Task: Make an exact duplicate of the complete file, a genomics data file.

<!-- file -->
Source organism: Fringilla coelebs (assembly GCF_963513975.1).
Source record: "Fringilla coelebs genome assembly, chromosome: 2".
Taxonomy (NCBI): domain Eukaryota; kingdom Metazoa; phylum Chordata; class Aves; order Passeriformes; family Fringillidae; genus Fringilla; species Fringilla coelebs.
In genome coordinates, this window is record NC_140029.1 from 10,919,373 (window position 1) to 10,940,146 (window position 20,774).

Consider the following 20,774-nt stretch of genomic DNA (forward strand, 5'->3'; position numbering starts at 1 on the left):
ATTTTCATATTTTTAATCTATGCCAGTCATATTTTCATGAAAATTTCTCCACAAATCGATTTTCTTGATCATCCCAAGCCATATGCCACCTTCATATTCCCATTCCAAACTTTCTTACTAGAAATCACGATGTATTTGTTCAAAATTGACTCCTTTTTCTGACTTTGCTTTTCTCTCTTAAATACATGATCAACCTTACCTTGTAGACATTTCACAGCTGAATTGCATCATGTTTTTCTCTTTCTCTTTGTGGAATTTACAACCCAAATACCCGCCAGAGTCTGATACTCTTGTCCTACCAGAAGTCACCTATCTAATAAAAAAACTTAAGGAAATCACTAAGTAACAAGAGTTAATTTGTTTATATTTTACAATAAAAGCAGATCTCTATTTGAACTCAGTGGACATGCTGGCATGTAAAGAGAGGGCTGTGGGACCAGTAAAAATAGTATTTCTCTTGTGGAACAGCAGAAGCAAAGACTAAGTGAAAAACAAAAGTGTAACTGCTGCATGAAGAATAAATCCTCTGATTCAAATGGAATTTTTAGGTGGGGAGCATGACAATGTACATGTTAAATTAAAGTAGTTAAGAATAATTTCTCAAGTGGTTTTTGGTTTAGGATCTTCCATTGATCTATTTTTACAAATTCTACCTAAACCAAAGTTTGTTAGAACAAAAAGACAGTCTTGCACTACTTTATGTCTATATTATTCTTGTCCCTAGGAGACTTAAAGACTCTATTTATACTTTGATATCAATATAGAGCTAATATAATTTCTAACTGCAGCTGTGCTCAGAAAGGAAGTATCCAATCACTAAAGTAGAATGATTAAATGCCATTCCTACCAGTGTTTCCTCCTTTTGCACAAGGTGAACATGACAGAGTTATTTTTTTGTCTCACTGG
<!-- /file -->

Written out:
Source organism: Fringilla coelebs (assembly GCF_963513975.1).
Source record: "Fringilla coelebs genome assembly, chromosome: 2".
Taxonomy (NCBI): domain Eukaryota; kingdom Metazoa; phylum Chordata; class Aves; order Passeriformes; family Fringillidae; genus Fringilla; species Fringilla coelebs.
In genome coordinates, this window is record NC_140029.1 from 10,919,373 (window position 1) to 10,940,146 (window position 20,774).

Consider the following 20,774-nt stretch of genomic DNA (forward strand, 5'->3'; position numbering starts at 1 on the left):
ATTTTCATATTTTTAATCTATGCCAGTCATATTTTCATGAAAATTTCTCCACAAATCGATTTTCTTGATCATCCCAAGCCATATGCCACCTTCATATTCCCATTCCAAACTTTCTTACTAGAAATCACGATGTATTTGTTCAAAATTGACTCCTTTTTCTGACTTTGCTTTTCTCTCTTAAATACATGATCAACCTTACCTTGTAGACATTTCACAGCTGAATTGCATCATGTTTTTCTCTTTCTCTTTGTGGAATTTACAACCCAAATACCCGCCAGAGTCTGATACTCTTGTCCTACCAGAAGTCACCTATCTAATAAAAAAACTTAAGGAAATCACTAAGTAACAAGAGTTAATTTGTTTATATTTTACAATAAAAGCAGATCTCTATTTGAACTCAGTGGACATGCTGGCATGTAAAGAGAGGGCTGTGGGACCAGTAAAAATAGTATTTCTCTTGTGGAACAGCAGAAGCAAAGACTAAGTGAAAAACAAAAGTGTAACTGCTGCATGAAGAATAAATCCTCTGATTCAAATGGAATTTTTAGGTGGGGAGCATGACAATGTACATGTTAAATTAAAGTAGTTAAGAATAATTTCTCAAGTGGTTTTTGGTTTAGGATCTTCCATTGATCTATTTTTACAAATTCTACCTAAACCAAAGTTTGTTAGAACAAAAAGACAGTCTTGCACTACTTTATGTCTATATTATTCTTGTCCCTAGGAGACTTAAAGACTCTATTTATACTTTGATATCAATATAGAGCTAATATAATTTCTAACTGCAGCTGTGCTCAGAAAGGAAGTATCCAATCACTAAAGTAGAATGATTAAATGCCATTCCTACCAGTGTTTCCTCCTTTTGCACAAGGTGAACATGACAGAGTTATTTTTTTGTCTCACTGG